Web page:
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The Daily Utah Chronicle

The University of Utah's Independent Student Voice

The Daily Utah Chronicle

The University of Utah's Independent Student Voice

The Daily Utah Chronicle

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Want your voice to be heard? Submit a letter to the editor, send us an op-ed pitch or check out our open positions for the chance to be published by the Daily Utah Chronicle.
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District judge returns to the U

By Carlos Mayorga

U.S. District Judge Paul G. Cassell announced last Friday that he will rejoin the S.J. Quinney College of Law after submitting his letter of resignation to President George W. Bush.

“We, as a college, are absolutely thrilled to have him,” said Hiram Chodosh, dean of the College of Law. “One does not give up judgeship lightly. It shows how deeply dedicated he is to the issue of victims’ rights and criminal justice.”

Cassell became a law professor at the U in 1991 but left the faculty in May 2002 after President Bush appointed him to the U.S. District Court, making him the youngest person to serve on the court for the District of Utah.

Although Cassell retained strong ties to the U and taught part-time, he decided to return as a full-time faculty member to teach, conduct research and advocate for victims’ rights, such as protecting the privacy of rape victims.

“I felt like I could have more of an impact being involved in public debates rather than resolving conflicts,” Cassell said. “The past few years, I’ve been serving as a referee. I’m looking forward to becoming an advocate again.”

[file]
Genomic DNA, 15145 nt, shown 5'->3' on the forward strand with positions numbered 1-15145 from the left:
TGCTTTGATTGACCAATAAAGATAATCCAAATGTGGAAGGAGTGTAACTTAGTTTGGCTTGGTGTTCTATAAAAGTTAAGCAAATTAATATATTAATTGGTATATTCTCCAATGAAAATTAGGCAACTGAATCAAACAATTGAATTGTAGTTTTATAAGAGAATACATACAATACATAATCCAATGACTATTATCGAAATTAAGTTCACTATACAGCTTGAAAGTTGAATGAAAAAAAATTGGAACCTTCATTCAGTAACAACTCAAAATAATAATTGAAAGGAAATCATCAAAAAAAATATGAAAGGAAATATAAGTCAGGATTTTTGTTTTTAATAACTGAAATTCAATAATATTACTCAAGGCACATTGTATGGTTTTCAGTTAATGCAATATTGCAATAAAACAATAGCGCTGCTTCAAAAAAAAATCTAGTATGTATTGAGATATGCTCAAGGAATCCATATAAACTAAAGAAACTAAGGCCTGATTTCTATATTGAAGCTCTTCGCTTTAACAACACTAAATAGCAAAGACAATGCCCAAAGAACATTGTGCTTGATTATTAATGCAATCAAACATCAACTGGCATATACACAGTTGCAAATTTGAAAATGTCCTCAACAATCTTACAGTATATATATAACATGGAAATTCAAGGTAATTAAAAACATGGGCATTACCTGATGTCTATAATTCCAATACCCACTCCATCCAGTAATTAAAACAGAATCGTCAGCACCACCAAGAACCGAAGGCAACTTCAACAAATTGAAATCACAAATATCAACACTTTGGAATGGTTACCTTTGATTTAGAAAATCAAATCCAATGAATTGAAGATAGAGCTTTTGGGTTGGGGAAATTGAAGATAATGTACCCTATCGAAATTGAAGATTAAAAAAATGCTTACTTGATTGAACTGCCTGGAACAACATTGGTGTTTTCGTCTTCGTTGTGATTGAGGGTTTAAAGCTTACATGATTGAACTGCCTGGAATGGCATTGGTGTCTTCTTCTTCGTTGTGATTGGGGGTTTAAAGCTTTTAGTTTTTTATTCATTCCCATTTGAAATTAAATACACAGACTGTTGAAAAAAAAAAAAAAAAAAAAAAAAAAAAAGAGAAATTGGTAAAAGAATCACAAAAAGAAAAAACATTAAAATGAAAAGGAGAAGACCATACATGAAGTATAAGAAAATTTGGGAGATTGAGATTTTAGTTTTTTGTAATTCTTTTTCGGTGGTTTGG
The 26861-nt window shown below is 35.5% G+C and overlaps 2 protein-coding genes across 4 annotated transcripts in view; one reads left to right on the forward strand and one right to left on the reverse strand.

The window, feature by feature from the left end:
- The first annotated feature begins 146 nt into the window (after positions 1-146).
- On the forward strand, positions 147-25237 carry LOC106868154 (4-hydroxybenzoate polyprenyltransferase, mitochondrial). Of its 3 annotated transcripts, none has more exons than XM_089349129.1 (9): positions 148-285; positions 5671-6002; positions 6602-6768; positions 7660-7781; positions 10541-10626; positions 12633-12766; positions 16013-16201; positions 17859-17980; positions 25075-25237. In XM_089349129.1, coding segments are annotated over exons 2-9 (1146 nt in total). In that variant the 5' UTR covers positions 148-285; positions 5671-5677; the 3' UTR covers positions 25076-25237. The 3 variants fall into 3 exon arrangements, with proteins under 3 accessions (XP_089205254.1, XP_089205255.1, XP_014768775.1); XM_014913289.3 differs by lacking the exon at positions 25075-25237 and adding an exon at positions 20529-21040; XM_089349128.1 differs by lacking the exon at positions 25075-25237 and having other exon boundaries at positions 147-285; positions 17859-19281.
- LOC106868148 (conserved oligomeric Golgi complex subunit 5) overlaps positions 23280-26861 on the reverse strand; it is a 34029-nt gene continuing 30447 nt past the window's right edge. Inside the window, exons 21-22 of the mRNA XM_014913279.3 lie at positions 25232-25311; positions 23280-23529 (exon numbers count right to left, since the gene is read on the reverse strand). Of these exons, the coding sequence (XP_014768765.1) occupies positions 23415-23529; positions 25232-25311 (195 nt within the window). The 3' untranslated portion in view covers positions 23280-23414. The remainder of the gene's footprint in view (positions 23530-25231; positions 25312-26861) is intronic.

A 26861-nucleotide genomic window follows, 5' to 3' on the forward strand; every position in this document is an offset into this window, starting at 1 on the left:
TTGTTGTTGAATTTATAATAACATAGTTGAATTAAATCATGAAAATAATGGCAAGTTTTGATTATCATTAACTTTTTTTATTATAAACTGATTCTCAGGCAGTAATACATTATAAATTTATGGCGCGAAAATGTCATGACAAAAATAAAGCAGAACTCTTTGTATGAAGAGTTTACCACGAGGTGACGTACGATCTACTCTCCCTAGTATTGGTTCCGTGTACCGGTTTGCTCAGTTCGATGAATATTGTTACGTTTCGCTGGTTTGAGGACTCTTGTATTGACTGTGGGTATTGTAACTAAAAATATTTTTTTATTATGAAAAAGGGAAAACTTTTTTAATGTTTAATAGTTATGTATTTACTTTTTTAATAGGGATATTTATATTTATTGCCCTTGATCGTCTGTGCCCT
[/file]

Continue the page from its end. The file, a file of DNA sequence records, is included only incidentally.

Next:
Cassell was highly respected as a scholar before he left to serve on the U.S. District Court, but now he will be able to give students a different perspective of law from the standpoint of a judge, said Bob Adler, associate dean for academic affairs at the College of Law.

“As a judge, they are somewhat constrained about their public opinions,” Chodosh said. “This will allow (Cassell) to have complete academic freedom that he could not have on the bench.”

“We’re in a pivotal point in our country’s history in deciding what the role of crime victims will be in the criminal justice system,” Cassell said.

He will rejoin one of the best and closely-knit criminal law faculty in the country. His return “solidifies the existing strength” of the college, Adler said.

“He is an excellent and very popular teacher and prolific scholar,” Adler said. “His course evaluations are superb, and many students are thrilled he is coming back full time.”

Cassell will begin teaching law classes in the spring.

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